In this installment, I would like to dispel the idea of trying to apply a formulaic approach to worship, and why doing so is actually dangerous. The reason that this is important might not be immediately obvious, so let me try to explain.
What is a Formula?
Simply put, a formula is a pseudo-mathematic concept that allows the user of the formula to achieve consistent results with a dynamic set of input criteria or stimulus. Things like “2+2=4” are simplistic approaches that we all know, but things like “if I hit my head really hard against a brick wall, it’s going to hurt” are also considered formulaic- but in a more applicative sense they are really “stimulus and response”.
The Point of Reduction to Formula
Like I said, the point of formula is to be able to know a particular outcome given a set of mitigating input or stimulus. There is nothing wrong with trying to approach things in the fashion, because like it or not, human beings embrace the idea of formula approaches all the time, whether they realize it or not. If we take that to place of a group event like a concert, we know things like “when the lights go down, the show starts and we clap” or “when the band finishes, stay put for the encore” – things like that are actually formula.
While there is nothing wrong with a formulaic approach, there is a serious flaw in trying to always apply formula where the input series is too rich and varied, especially when the user of the approach assumes that it’s more important to just achieve a higher number of like responses that to really consider the formula’s appropriateness in the first place. When the higher number approach is applied in a worship setting, it’s especially inappropriate- but why is that? What is so wrong here?
Simple: our response set should always equal 1. And that 1 is God, not the congregation.
But, there is an undeniable and appropriate metric in looking at your congregation as a response set, albeit a lesser one to be concerned with. In actuality, the congregation is the only immediately tangible response that anyone is going to see or hear- it’s not like God shouts thru the PA, “Hey- that was GREAT!” – or if He does do that, I’d suggest a CAT scan might be in order…..but I’m starting to digress.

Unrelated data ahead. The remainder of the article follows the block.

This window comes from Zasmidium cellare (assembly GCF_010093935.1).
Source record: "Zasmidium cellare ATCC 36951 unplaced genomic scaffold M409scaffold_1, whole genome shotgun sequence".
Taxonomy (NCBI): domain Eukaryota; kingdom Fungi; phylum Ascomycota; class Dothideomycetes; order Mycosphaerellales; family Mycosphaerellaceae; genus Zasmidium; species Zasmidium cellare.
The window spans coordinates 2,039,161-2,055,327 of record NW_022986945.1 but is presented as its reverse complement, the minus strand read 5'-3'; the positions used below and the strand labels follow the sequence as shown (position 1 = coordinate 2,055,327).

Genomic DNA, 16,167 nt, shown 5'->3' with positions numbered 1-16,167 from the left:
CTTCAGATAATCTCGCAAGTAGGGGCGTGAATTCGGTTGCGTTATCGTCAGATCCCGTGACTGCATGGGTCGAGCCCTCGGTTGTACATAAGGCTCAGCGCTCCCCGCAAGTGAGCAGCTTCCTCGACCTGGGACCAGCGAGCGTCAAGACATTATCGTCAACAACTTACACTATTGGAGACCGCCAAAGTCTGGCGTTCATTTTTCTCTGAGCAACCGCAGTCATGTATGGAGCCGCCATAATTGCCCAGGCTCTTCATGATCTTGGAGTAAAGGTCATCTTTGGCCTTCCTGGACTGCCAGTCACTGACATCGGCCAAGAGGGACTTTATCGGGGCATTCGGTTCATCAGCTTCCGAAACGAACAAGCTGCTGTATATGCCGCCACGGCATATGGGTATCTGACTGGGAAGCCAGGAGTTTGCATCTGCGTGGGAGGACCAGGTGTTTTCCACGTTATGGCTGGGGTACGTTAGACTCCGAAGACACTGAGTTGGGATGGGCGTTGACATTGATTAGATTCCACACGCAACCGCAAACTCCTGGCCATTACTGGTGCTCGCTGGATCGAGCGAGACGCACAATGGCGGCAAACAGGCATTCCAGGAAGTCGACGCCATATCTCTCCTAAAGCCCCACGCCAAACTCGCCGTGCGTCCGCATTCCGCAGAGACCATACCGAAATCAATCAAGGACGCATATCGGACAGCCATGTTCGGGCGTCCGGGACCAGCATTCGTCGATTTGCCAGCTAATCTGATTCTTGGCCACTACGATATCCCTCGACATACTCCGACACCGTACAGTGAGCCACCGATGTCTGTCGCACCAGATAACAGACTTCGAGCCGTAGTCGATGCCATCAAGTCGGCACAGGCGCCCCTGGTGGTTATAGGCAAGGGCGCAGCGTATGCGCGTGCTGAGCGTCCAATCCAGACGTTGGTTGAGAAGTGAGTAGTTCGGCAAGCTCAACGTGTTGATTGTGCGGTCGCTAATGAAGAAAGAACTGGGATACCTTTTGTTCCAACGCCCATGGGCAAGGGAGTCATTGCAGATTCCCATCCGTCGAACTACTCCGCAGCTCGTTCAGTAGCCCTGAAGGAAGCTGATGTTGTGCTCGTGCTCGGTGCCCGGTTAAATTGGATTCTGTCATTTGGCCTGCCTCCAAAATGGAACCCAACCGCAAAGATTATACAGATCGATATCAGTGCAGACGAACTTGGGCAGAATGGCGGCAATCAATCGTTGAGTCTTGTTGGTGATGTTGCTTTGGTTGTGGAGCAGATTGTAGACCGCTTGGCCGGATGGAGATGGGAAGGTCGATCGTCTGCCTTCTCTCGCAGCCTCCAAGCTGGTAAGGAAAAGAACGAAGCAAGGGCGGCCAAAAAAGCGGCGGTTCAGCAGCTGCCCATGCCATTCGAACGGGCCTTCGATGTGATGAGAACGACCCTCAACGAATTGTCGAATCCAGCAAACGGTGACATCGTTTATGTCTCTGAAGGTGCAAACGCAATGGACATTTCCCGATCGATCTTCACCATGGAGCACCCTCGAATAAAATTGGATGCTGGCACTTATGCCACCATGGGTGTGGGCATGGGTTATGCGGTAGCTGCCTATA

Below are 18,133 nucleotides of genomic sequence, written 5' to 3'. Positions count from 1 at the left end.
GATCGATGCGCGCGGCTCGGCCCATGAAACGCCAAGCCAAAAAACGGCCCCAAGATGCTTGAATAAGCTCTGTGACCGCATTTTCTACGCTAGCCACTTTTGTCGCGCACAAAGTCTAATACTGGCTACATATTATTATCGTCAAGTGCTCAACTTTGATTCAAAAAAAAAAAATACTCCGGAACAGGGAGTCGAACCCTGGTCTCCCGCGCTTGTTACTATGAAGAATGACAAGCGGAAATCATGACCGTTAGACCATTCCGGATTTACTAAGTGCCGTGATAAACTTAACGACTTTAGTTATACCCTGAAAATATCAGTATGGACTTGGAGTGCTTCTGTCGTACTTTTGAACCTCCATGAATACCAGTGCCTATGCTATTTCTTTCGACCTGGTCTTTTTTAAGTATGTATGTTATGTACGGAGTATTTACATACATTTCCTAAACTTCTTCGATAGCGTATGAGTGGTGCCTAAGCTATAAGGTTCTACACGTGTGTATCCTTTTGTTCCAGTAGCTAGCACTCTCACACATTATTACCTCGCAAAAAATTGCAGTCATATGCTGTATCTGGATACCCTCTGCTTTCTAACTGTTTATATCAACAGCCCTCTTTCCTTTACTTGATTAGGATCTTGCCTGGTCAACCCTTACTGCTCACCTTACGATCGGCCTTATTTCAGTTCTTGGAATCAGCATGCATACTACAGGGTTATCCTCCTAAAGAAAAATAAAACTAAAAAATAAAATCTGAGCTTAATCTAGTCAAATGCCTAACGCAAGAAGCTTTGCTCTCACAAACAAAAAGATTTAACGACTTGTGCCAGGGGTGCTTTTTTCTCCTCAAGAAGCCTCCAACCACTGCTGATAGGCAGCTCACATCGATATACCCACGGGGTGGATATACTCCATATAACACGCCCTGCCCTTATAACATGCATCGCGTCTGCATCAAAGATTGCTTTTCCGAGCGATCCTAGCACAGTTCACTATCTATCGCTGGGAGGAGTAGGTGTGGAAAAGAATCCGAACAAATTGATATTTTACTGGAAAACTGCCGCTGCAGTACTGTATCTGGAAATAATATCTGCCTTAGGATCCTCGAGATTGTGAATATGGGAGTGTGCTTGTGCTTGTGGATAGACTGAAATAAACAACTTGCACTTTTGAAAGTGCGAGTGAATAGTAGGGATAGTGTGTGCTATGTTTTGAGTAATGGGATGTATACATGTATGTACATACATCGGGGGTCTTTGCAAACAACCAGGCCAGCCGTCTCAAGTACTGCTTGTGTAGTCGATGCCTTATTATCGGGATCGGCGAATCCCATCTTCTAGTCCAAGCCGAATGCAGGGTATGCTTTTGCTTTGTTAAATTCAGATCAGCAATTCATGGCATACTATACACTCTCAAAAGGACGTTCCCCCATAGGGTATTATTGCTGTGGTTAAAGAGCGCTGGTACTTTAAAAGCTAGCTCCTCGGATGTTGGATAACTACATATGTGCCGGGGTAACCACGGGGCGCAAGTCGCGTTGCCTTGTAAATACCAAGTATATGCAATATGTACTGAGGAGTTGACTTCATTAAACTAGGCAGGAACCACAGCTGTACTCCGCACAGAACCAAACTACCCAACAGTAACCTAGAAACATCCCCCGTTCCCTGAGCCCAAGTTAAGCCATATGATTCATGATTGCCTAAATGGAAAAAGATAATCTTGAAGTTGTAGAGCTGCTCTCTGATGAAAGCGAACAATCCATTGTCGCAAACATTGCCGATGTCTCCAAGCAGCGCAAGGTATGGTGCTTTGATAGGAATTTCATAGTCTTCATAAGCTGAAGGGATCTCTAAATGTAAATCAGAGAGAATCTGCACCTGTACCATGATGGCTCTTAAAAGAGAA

The trouble here is that when a formula is applied by someone who is only considering their thought processes as the “success” measure – or to put it another way – when most of the congregation likes a song that you like and that is “success”, and you measure that “success” at the same time saying things like “well, the rest of them just didn’t get it”, whether you like it or not, the important response set of 1 is actually getting missed. Worship is exactly like driving a car on a freeway- if you manage to miss all the other cars and only hit a part of your bumper on 1 car, you’ve driven badly and you’ve had an accident.
A Personal Example of Inappropriateness of Formula
Years ago I was part of the orchestra at The Crystal Cathedral in Garden Grove, California for a live simulcast Christmas concert. I was the sole upright bassist in a 20-piece orchestra, and since I was alone, I was placed at the edge of the stage. At my feet was a television monitor that was showing the simulcast of the live TV broadcast that was happening. During the service, one of the songs that was on the list was “What A Mighty God We Serve”, which as some may know is kind of a country-ish 2-step song, and an orchestral arrangement was supremely lame. The conductor and most of the orchestra members had made fun of this song choice during rehearsal. So, when the tune launched, I rolled my eyes and went into the 2-step, and no, the camera did not catch me rolling my eyes.
The song is really easy, so I didn’t really have to read the music, and I started glancing around at the other orchestral members. More than a few of them met my gaze with a slightly wry, bored grin and a hunch of the shoulders, and I felt somewhat vindicated- the tune was terrible. I glanced down at my chart, because I had forgotten which repeat we were in, and that’s when the TV monitor at my feet grabbed my attention.
There, onscreen, was a woman who had to be in her early 80’s. I couldn’t place where she was in the sanctuary and I didn’t know her. But she was singing the song exuberantly and clapping her hands out of time. Joy was all over her face. She stopped clapping, and raised her hands and shut her eyes and actually kind of danced in place. And, all the while this was happening, tears were streaming down her face, making a mess out of her carefully applied makeup. She didn’t care- she was enrapt in the moment, and was singing to her God. I was met with an immediate thought, and I remember mouthing that thought silently on my lips-
I am an insufferable shithead, and I am wholly unworthy to be on this stage.